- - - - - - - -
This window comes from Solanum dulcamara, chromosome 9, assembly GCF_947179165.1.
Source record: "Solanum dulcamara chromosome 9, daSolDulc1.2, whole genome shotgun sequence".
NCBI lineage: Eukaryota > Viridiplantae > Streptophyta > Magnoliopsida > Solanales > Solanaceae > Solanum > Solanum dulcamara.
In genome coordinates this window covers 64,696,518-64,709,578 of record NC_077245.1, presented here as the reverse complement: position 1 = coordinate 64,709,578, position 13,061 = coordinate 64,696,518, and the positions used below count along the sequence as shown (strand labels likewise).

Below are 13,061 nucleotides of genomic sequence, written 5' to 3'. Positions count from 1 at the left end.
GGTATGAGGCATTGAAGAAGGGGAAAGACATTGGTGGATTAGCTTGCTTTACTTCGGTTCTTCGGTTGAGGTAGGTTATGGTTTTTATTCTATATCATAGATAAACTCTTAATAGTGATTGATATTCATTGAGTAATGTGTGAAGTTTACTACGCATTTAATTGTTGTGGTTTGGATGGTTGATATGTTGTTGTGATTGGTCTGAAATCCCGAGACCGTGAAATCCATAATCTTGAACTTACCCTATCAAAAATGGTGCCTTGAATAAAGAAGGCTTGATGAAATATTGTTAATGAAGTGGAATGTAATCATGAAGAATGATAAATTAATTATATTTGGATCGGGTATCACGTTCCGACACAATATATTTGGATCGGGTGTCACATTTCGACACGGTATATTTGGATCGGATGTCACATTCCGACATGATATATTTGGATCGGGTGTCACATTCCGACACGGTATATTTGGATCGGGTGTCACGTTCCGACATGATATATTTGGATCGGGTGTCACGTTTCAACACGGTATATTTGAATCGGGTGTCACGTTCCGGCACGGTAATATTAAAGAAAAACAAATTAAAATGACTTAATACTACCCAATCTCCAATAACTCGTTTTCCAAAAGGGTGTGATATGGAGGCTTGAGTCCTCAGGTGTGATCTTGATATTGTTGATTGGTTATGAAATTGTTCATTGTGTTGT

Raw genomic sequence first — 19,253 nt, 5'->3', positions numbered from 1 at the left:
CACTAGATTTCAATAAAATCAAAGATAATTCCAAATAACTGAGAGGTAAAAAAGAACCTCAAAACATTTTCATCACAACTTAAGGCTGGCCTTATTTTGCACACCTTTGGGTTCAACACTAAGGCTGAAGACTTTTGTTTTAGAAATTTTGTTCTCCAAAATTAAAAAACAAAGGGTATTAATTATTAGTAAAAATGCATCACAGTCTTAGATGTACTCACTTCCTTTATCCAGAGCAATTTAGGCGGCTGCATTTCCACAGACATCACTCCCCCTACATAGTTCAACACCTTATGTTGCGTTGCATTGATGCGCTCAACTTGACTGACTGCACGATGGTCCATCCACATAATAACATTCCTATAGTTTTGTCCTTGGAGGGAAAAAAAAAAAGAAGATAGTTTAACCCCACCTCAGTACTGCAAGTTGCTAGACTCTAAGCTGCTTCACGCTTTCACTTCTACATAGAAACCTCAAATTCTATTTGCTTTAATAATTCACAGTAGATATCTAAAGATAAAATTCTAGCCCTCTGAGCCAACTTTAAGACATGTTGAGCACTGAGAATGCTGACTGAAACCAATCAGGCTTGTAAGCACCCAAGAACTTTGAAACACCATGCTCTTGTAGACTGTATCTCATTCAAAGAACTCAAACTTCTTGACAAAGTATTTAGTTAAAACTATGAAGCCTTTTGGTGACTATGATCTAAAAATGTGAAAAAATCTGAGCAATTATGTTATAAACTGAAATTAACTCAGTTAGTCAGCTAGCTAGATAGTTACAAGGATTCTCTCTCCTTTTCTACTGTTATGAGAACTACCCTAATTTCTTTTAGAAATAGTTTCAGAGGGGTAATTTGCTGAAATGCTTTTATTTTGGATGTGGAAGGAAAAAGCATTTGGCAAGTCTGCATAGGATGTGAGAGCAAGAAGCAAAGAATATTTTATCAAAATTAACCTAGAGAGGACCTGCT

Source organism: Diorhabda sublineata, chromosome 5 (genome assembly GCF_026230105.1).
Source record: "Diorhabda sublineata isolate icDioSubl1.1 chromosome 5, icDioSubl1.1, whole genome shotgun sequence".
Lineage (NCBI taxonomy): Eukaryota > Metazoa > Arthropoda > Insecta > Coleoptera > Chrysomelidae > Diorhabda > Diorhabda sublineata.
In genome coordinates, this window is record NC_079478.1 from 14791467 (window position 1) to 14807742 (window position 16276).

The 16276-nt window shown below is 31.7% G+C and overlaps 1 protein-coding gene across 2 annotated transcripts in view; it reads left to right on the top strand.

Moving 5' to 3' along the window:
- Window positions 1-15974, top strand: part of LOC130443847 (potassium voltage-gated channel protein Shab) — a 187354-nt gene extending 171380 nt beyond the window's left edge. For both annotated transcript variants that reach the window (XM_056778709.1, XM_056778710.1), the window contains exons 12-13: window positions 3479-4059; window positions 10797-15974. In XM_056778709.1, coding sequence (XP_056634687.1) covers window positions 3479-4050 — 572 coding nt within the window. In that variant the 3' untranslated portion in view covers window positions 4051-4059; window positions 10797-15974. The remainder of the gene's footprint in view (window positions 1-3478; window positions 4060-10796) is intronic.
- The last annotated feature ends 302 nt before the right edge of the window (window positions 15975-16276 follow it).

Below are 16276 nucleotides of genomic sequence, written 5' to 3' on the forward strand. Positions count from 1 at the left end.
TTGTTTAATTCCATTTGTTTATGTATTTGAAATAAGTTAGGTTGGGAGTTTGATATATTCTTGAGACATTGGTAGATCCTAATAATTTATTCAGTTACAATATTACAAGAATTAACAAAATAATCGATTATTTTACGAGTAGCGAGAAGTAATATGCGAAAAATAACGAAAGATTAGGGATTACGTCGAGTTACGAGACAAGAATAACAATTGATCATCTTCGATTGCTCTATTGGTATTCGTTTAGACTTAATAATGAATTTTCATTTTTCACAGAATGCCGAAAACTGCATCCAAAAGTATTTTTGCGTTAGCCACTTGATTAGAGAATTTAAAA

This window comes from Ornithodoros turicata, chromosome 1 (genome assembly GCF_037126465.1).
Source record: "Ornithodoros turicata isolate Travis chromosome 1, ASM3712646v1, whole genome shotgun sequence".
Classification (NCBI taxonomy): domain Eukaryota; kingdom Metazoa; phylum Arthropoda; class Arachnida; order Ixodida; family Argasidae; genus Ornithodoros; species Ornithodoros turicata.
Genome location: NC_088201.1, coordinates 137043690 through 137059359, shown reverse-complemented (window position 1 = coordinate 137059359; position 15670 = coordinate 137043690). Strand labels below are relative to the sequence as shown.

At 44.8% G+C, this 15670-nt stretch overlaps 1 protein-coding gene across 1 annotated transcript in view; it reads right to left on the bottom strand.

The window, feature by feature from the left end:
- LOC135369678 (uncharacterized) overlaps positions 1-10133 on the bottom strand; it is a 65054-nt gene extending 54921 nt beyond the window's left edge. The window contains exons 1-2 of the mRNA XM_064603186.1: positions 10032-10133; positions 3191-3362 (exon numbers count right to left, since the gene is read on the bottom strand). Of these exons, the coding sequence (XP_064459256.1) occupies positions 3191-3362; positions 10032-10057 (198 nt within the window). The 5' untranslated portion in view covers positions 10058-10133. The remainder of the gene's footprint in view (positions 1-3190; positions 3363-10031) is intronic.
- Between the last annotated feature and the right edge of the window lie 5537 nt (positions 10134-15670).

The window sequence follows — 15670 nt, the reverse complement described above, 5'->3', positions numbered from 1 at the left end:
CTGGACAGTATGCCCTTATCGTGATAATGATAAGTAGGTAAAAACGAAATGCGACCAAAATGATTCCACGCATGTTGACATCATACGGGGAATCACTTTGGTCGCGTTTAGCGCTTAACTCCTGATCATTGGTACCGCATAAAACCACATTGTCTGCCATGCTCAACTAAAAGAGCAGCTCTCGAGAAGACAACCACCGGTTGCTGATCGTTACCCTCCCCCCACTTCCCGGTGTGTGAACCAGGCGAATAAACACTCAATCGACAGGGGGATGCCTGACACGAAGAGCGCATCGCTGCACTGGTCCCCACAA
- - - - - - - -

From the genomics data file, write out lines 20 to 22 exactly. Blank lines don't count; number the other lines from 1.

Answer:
Source record: "Ornithodoros turicata isolate Travis chromosome 1, ASM3712646v1, whole genome shotgun sequence".
Classification (NCBI taxonomy): domain Eukaryota; kingdom Metazoa; phylum Arthropoda; class Arachnida; order Ixodida; family Argasidae; genus Ornithodoros; species Ornithodoros turicata.
Genome location: NC_088201.1, coordinates 137043690 through 137059359, shown reverse-complemented (window position 1 = coordinate 137059359; position 15670 = coordinate 137043690). Strand labels below are relative to the sequence as shown.